29 Jun Can I Support My College Age Children and Still File Chapter 7?
Will a Chapter 7 debtor be denied a discharge because he includes a budget allocation for college tuition, rent and car payments for his two college aged children?
In a case decided by Judge Homer Drake of the Northern District of Georgia, the answer is “yes” – discharge denied. In the Walker case, Judge Drake had before him a case that included:
- $309 for son’s car payment
- $430 per month for other son’s truck payment
- $66 per month for child’s car insurance
- $800 to $1,400 per semester for books
- $120 for month for two cell phones
- $300 per month for rent
- $500 per month for spending money
After considering the “totality of the circumstances,” Judge Drake wrote:
it appears to the Court that the Debtors simply reordered their priorities once their two oldest children reached college age. The Debtors have re-directed their income to enable them to provide Timothy and Matthew with cell phones, spending money, book money, rent assistance, vehicles, and car insurance. The Court is not implying that supporting college-age children is not admirable when parents have the means to do so. However, the Court agrees with its learned colleagues that supporting adult children at the expense of unsecured creditors is not permissible.
I think we can glean two things from this ruling. First, the debtors in this case were pushing the envelope. Good judges seek to find a balance between legitimate rights of debtors to a discharge and fresh start, and the rights of creditors who are not getting paid. This is the type of case that will be cited by banks and creditor advocates to demonstrate the greed and unreasonableness of debtors.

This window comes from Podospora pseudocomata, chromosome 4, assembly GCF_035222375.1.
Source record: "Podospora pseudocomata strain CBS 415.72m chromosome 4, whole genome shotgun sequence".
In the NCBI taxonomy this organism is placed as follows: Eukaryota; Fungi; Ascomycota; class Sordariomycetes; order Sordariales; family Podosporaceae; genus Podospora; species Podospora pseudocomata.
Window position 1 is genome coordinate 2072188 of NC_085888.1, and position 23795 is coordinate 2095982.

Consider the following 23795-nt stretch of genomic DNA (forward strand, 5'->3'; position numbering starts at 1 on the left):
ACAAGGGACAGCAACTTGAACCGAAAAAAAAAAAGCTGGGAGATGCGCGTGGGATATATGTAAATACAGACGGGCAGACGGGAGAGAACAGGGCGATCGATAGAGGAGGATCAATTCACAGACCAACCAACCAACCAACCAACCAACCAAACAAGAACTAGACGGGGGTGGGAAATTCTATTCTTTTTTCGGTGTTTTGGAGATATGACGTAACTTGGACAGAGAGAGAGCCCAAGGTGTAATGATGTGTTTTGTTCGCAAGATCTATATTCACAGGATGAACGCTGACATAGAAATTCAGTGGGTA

Second, Judge Drake’s conclusions should not be news to the debtor. There are numerous cases in the 11th Circuit in which judges have denied discharge because the debtor’s support of an adult child used up financial resources that could have gone to Chapter 13.
Your bankruptcy can negatively affect your children as the courts look very narrowly at what constitutes necessary expenses. I have argued – sometimes with success and sometimes without – that private school tuition for minor children is necessary. The point here – before you file, think carefully about what you consider to be a necessity and what you consider to be optional. Talk to your lawyer and try to identify any potential areas of conflict before you file.
Jonathan Ginsberg, Esq.
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